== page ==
Cider braised ham with apples and garlic. This is truly the best way to cook gammon/ham. It is out of this world and will make ham sandwiches to die for.
Asparagus risotto with Parmesan crackers. Making a good risotto is tricky: the proportion of liquid to rice; when to add on the add-ons; how to score the precise result between tough grains and a slop bucket; whether to use a wooden spoon or a whisk in the absence of the magical girariso and how much butter it REALLY needs.
Aubergine parmigiana in homemade tomato sauce, with mozarella, Parmesan and basil - the classic. It's a delicious standalone dish but also a good side to a steak.
Oven baked mackerel fillets stuffed with capers and olives. This turned out to be such a fantastic thing that I might give up on my sticky pan-fried fillets and do this whenever I cook mackerel, it’s so good.
Orzo pasta baked in the oven with porcini mushrooms and pancetta. Those Italians! Not enough for them to make pasta in the shape of radiators, ears, bow ties, wagon wheels – they also make pasta that masquerades as rice.
These are baked sardine fillets, with garlic, lemon and basil. I’m a bit fussy about sardines – even though I like the taste, like miniature mackerels, with crispy grilled skin – but the bones! The bones! Now the other day my fishmonger had some filleted fresh sardines...
Homemade beef burgers in Hokkaido milk buns. Burgers crown the list and I think the secret really is in that slice of gherkin that a burger should be topped with. Joking aside - good minced beef has lots of flavour and sometimes, but sometimes, it can beat an average steak for me.
Beef fillet roulade with porcini mushroom stuffing. The execution could not be easier: if you get a nice middle cut of fillet - but frankly any part will go - all you do is open it up like a book with a sharp knife, spread with the stuffing and roll it up again.
Crusty tart with beetroot greens and garlic topping. If you get hold of really new, baby beets with vibrant, tender leaves, use them in salads.
I thought I’d make blanquette de veau with some diced English rose veal from my butcher’s. How haute cuisine and poncey that sounds, eh? Two things have transpired this morning however: one – when I opened my veal vacuumed pack...
Rib-eye steak with green vegetables and blue cheese sauce. Simplicity itself and one of the best dinners you can have. If you’re really shopping for food on the night you eat it then the key thing – bring meat to room temperature – is a bit of a challenge.
Beef brisket braised with onions, mushrooms and sweet wine. The choice of aromatics is free but I’ll say this particular selection made very good sauce.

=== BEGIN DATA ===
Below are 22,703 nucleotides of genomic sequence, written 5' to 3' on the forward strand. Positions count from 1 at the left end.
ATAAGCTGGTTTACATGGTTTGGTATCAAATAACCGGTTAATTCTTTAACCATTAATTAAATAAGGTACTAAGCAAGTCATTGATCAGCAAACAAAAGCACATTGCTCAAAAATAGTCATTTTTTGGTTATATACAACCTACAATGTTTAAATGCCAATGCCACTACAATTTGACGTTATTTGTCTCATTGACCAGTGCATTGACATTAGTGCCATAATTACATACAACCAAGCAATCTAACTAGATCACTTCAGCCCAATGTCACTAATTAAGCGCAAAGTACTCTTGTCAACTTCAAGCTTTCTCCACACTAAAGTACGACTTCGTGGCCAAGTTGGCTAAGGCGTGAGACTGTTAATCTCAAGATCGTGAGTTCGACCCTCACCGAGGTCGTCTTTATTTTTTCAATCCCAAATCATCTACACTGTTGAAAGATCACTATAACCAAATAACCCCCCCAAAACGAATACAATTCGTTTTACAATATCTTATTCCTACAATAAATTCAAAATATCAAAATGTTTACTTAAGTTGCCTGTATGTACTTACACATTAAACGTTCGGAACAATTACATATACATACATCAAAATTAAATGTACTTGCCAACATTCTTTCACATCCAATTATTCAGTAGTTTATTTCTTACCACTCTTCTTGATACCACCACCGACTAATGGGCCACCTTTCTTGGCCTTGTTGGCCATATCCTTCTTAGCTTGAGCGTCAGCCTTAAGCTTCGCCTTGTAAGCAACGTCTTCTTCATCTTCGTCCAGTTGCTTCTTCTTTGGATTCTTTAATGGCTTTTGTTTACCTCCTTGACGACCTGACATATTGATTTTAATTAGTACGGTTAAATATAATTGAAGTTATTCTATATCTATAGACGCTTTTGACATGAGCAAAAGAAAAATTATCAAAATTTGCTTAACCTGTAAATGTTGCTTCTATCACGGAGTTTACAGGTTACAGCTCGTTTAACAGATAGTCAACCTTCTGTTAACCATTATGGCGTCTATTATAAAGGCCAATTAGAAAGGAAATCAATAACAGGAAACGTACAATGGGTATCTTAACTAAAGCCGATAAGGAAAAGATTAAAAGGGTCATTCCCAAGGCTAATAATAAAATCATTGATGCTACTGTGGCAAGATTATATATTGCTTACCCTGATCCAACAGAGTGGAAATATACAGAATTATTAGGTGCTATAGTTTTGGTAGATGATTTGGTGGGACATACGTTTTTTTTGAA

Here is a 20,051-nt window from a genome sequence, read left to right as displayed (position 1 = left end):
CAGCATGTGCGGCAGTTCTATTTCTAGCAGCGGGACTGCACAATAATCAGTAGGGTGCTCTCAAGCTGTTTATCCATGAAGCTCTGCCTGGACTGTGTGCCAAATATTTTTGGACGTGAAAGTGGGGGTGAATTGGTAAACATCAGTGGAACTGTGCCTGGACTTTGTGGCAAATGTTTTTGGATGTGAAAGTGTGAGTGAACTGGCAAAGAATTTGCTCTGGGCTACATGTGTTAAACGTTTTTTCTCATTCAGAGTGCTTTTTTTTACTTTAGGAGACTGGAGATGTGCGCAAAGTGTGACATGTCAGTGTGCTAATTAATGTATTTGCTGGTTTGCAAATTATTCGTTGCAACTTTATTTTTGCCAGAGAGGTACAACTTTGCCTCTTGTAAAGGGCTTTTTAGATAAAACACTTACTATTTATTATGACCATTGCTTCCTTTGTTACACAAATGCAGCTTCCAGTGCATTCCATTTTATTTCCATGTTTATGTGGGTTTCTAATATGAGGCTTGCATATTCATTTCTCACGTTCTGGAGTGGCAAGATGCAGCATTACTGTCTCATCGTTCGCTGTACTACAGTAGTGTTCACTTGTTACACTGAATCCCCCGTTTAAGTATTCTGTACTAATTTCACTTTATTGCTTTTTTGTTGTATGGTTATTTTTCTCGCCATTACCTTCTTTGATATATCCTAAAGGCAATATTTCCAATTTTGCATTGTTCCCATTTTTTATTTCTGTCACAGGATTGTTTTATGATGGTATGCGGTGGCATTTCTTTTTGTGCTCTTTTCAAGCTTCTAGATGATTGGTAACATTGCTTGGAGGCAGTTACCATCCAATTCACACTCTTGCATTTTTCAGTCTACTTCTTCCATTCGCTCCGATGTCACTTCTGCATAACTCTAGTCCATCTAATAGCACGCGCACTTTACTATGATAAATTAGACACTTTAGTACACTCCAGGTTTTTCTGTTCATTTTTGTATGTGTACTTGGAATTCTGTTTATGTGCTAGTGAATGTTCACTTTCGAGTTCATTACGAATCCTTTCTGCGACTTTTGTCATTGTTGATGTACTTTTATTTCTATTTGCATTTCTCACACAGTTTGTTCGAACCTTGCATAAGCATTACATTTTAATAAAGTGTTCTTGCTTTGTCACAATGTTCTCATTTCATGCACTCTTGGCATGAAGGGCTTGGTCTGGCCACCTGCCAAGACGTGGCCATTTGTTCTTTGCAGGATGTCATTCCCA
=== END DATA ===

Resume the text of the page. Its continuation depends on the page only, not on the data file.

Braised pork shoulder with chilies, Mexican style. The result is epic: tasty, juicy and so tender it falls apart when you look at it. Serve it sliced as if it was a roast, like below; for an ultimate pulled pork taco experience shred it with two forks when hot and toss in the strained sauce.
Sea bream baked in a herby salt crust. WARNING: there will be mess. You might end up with the kitchen covered in salt chipping merrily off the crust while trying to chisel in. You may well be serving scraps of fish gone cold.
Christmas turkey - wonderfully moist, brined for 36 hours, worth every minute of the effort. Some other points worth bearing in mind: don’t cover it. It will steam instead of roasting. But by all means pour some liquid into the tray so it cooks in slightly moist environment.
A simple vegetarian dish of brown rice with mushrooms. Brown rice with brown mushrooms is not going to win me any photographic awards, that’s for sure. There’s no denying the fact that it’s brown - completely and utterly.
Bucatini pasta with creamy Alfredo sauce and a handful of peas and spinach. I’m offering the ‘new’ classic with cream and all, rest assured, and have added a bit of greenery to it: pasta with spinach is irresistible.
Bulgogi, Korean marinated grilled beef wrapped in a lettuce leaf. This is the ultimate fast food: wholesome and no-carb and no-salt! And a fusion version: instead of loading the grilled meat into lettuce leaves, pack them into pitas, top with lettuce and sauce and you can have an Asian/Middle Eastern experience.
Fish poached in herby butter, a fantastic way to cook it. The fish is lovely, flaky and slimy, in a good way, not easy to overcook it and it has a lovely buttery flavour. Delishh
Buttermilk brined pork tenderloin fried in cornmeal and herb coating. Pork tenderloin or fillet mignon is supposed to be the easiest meat cut to cook.
Baked Camembert parcel in cornmeal shortcrust with Cheddar and thyme. It is so tasty, pastry made from scratch and all, that if you don’t try it once in your life, you won’t know you’ve lived. T
Cassoulet - the ultimate comfort dish, with duck and pork. Pork belly provided the fat, a little bacon a little smokiness; and I sprinkled breadcrumbs over the casserole as well as the serving bowls.
The best cheese fondue, smooth as velvet and comforting as a blanket. This tastes absolutely fantastic. And so it should – it’s Heston’s recipe from the book ‘Heston Blumenthal at home’.
Chicken alla Fiorentina with fresh spinach and creamy sauce. I know - it should all be cooked in separate dishes, the chicken cut in escalopes, spinach just tossed with butter, and the sauce should not mix with it. But isn’t life too short to wash three different pans when you can wash just one?